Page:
What we teach girls about body image takes a lifetime to unlearn

Man its hard being a woman. On top of all the other societal pressures, patriarchy and sexism, girls are taught from young age that their value increases or decreases based on their appearance. Most of this we inherit from our mothers, sisters, friends and other women in our lives. They mean well but they too are passing on a dangerous message that haunts many young women well into adulthood.

And that message is this: if you are slim, you are attractive. Being ‘pretty’ you will get far in life, if your body looks a certain way you will be accepted and be more lovable. And if you grew up in the black community then lightness and ‘good hair’ is hailed as the ultimate achievement, a goal worth working towards that can be attained.

I was at the gym the other day in the change rooms when a mother and her daughter walked in. The little girl looked to be about 7 or 8 years old, not slender but by no means chubby either. The mother was fit and looked like someone who took great care of herself. I honestly wouldn’t have paid much attention to them, until I heard her run back to her mother after weighing herself shouting “45 mom 45!”

…what I saw was a little girl already body conscious looking to her mother for affirmation but getting none.

Ummm okay I thought to myself, things have certainly changed since I was her age! At this point were other women in the change room with us when the girl’s mother said “jeez that’s 10 kilograms less than me”. Her tone cut her daughter down to size and made me cringe. I tried to act as though I wasn’t aware of their conversation but that moment broke my heart.

I may have just been observing a 2 minute conversation but what I saw was a little girl already body conscious looking to her mother for affirmation but getting none. To the girl, 45 kilograms seemed to be a good number but her mother appeared less impressed. And worst of all she said that in the presence of other women.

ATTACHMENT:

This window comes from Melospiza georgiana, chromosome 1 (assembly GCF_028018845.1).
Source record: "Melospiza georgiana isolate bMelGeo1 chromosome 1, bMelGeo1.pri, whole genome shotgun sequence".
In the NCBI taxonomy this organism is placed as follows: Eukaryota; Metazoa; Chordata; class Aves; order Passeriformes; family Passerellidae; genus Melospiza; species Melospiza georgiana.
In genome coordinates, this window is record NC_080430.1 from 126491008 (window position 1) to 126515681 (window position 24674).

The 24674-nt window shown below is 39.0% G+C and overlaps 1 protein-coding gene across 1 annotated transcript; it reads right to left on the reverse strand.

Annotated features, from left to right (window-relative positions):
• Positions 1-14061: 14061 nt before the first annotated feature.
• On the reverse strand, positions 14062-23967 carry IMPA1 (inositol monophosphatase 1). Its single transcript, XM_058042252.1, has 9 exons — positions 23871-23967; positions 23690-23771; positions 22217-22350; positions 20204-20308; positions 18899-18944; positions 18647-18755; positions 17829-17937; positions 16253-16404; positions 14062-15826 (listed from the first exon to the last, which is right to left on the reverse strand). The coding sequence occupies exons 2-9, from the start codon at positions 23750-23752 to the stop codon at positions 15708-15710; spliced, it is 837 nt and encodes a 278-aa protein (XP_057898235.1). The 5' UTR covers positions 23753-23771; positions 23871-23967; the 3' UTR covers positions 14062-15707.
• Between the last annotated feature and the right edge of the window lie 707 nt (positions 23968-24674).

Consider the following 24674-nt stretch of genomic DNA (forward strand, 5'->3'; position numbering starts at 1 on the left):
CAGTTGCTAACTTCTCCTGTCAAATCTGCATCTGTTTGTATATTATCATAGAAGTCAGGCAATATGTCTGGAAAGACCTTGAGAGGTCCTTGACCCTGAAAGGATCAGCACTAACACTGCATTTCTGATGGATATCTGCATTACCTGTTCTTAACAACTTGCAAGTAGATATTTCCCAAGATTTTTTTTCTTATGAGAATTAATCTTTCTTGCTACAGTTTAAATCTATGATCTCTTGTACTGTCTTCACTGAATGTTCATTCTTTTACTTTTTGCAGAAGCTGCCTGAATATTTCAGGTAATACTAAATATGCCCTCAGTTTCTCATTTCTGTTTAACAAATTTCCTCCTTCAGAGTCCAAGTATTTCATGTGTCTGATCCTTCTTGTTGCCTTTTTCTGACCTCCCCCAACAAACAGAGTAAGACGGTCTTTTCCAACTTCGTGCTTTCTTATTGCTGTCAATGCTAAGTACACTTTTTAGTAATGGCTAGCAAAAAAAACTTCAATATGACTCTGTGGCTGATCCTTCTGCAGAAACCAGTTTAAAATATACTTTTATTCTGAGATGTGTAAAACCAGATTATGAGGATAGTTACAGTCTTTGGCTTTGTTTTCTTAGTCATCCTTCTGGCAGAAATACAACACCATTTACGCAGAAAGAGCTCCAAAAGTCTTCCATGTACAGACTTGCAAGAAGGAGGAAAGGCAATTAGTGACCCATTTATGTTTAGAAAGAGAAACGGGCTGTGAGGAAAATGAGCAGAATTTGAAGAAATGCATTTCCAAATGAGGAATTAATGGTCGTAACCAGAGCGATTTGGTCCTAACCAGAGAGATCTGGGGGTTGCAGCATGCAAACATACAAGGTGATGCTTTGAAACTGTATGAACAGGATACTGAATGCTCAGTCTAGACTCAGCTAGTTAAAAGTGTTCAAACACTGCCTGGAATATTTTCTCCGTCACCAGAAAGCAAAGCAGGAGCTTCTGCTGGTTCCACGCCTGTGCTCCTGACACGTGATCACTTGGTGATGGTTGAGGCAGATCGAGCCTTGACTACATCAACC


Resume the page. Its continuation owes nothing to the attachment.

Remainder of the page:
That little girl and many others like her have to deal with snide remarks about their bodies from kids at school and kids in the neighbourhood. That’s to be expected, kids can be mean. But when the one woman, who at that tender age you look up to, does not affirm you by telling you that you may not look like other kids but that your uniqueness makes you beautiful, you have a perfect recipe for body image issues and eating disorders in the making.

Some of my insecurities were of my own making, but many were the result of someone’s ill thought out opinion of me.

And sometimes it is these callous comments that we make without giving much thought into that leave a lasting impression. I pride myself on being a thoughtful person but it’s possible that I’ve made a harmless comment that had a lasting impression on someone. And I remember countless times when people have said things to me, some of which I still remember very clearly, that led me to agonise of minor imperfections for years after the fact.

Some of my insecurities were of my own making, but many were the result of someone’s ill thought out opinion of me. I was the always the ‘bootylicious’ one of my friends while they were the more skinny, scrawny looking kids. I looked more like a teenager, like the big sister in the clique and this made me painfully self conscious.

This coupled with my quiet nature made seem older than I actually was and led to a lot of unwanted attention from the opposite sex. This was an insecurity that I had created in my own head, but I only became aware of my fivehead (not forehead) and knock knees when other people in my life made jokes about them.

I have since shaken many of them off by understanding that no one is perfect, we all have issues. I try to have a healthy balance between eating well and exercising regularly but also enjoying all the food that I love sometimes and opting to go watch a movie instead of going to the gym after work. I love to read and write and develop my mind not just obsess about my appearance.

Many women are still walking around as hurt little girls and hurt little girls will inevitably hurt other little girls.

I believe that we should start affirming young women’s abilities, talents, dreams, voices and achievements far more than we do their looks. And this starts at home, in our friendship circles, at work, at church, and at school. Many women are still walking around as hurt little girls and hurt little girls will inevitably hurt other little girls.

Featured image: Alesia Kazantceva/Unsplash

Leave a Reply

Fill in your details below or click an icon to log in:

WordPress.com Logo

You are commenting using your WordPress.com account. Log Out / Change )

Twitter picture

You are commenting using your Twitter account. Log Out / Change )

Facebook photo

You are commenting using your Facebook account. Log Out / Change )

Google+ photo

You are commenting using your Google+ account. Log Out / Change )

Connecting to %s